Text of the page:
There is no question. If we look carefully enough at the labor/management conflict currently underway at Hostess Brands between the company and the Bakers’ Union we will see that this fight is clearly a full-blown intractable conflict.
For those of us who study these types of disputes, there are several signs that signal the presence of an intractable conflict -- i.e., humiliating dignity violations from both sides, hostile stereotyping by each side, and a merciless effort by each party to blame the other for everything that’s wrong.
All of these dynamics are now clearly at play in the conflict at Hostess Brands. Given this, there’s no doubt this dispute, at one point or another, is going to become a textbook example of an Intractable Conflict.
The sad thing about this is that neither those who are trapped in this conflict (employees, senior management, and labor leaders alike) nor those of us who are watching it really understand how fundamentally unique this dispute has become.
All of us are familiar with substantive conflicts, i.e., disputes over the allocation of scarce resources like money. We see these kinds of labor/management disputes all the time.
But today, in Judge Robert Drain’s court, the Hostess Brands’ dispute has devolved beyond this simple level and, as intractable conflicts are wont to do, has morphed itself into a ‘to-the-death struggle’ where each party is focused on not coming out of this fight as a loser, on not letting the other side successfully blame you for the problems at Hostess, and on a ‘no holds barred’ effort to avoid being labeled as “responsible” for the demise of Twinkies.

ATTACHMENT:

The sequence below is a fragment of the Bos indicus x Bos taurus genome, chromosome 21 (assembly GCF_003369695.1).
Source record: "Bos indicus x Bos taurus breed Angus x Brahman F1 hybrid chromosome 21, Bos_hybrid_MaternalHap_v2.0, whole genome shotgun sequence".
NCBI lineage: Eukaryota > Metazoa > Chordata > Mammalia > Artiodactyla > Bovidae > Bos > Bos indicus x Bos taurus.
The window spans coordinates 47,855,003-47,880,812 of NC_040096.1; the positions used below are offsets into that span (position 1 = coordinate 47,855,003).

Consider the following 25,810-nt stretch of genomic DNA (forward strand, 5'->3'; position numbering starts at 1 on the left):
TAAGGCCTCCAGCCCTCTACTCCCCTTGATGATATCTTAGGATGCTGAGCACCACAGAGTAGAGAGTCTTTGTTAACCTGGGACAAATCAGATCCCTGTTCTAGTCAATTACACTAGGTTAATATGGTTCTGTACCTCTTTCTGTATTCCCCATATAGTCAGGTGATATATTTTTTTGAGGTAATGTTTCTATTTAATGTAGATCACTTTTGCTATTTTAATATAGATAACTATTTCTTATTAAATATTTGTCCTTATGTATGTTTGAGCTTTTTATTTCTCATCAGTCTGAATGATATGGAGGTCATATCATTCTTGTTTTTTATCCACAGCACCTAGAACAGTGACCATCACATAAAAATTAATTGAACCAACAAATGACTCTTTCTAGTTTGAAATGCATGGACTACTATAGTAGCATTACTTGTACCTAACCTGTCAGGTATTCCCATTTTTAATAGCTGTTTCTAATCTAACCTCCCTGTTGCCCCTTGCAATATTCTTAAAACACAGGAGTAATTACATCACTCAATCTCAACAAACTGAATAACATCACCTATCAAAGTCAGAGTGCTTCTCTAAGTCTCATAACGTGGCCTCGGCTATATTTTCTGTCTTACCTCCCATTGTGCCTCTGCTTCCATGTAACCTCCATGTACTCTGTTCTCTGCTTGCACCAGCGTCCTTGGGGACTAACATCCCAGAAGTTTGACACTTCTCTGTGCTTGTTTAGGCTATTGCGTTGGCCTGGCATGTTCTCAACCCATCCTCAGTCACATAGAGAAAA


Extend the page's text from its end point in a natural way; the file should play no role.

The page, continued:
These are the kinds of dynamics that make the fight at Hostess Brands “intractable.”
And these are exactly the kinds of reciprocal, ritualized, behind-the-scenes dynamics that most of us don’t usually watch out for. In the beginning, this dispute between the Bakers and Hostess Brand’s senior leaders was simply a conflict over wages and working conditions.
But now, after countless dignity violations and persistent threats to each other’s identities, the conflict at Hostess is a completely different animal; it has become the kind of conflict that we used to think of as only possible in places like the Middle East and Bosnia.
Unfortunately, what most of us are not yet willing to acknowledge is the fact that what’s going on at Hostess Brands has in fact become the kind of intractable conflict that’s all too possible anywhere in the United States.
Dave Nicoll, PhD.